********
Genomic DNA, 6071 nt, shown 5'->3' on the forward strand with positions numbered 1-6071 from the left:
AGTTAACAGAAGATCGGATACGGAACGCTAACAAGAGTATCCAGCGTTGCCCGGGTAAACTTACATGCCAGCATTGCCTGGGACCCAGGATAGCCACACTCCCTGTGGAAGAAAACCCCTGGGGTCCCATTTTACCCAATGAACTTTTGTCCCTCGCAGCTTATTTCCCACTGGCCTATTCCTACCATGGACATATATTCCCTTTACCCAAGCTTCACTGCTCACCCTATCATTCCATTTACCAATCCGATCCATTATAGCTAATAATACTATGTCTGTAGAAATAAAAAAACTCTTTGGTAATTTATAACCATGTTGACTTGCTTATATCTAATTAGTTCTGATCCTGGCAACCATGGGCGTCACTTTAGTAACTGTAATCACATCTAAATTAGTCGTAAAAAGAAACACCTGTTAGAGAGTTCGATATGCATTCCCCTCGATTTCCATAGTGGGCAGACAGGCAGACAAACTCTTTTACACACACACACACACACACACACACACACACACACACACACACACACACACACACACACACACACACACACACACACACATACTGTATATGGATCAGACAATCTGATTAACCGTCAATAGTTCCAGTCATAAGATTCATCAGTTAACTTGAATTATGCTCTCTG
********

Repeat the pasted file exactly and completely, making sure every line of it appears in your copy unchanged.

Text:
Genomic DNA, 6071 nt, shown 5'->3' on the forward strand with positions numbered 1-6071 from the left:
AGTTAACAGAAGATCGGATACGGAACGCTAACAAGAGTATCCAGCGTTGCCCGGGTAAACTTACATGCCAGCATTGCCTGGGACCCAGGATAGCCACACTCCCTGTGGAAGAAAACCCCTGGGGTCCCATTTTACCCAATGAACTTTTGTCCCTCGCAGCTTATTTCCCACTGGCCTATTCCTACCATGGACATATATTCCCTTTACCCAAGCTTCACTGCTCACCCTATCATTCCATTTACCAATCCGATCCATTATAGCTAATAATACTATGTCTGTAGAAATAAAAAAACTCTTTGGTAATTTATAACCATGTTGACTTGCTTATATCTAATTAGTTCTGATCCTGGCAACCATGGGCGTCACTTTAGTAACTGTAATCACATCTAAATTAGTCGTAAAAAGAAACACCTGTTAGAGAGTTCGATATGCATTCCCCTCGATTTCCATAGTGGGCAGACAGGCAGACAAACTCTTTTACACACACACACACACACACACACACACACACACACACACACACACACACACACACACACACACACACACACACACACACATACTGTATATGGATCAGACAATCTGATTAACCGTCAATAGTTCCAGTCATAAGATTCATCAGTTAACTTGAATTATGCTCTCTG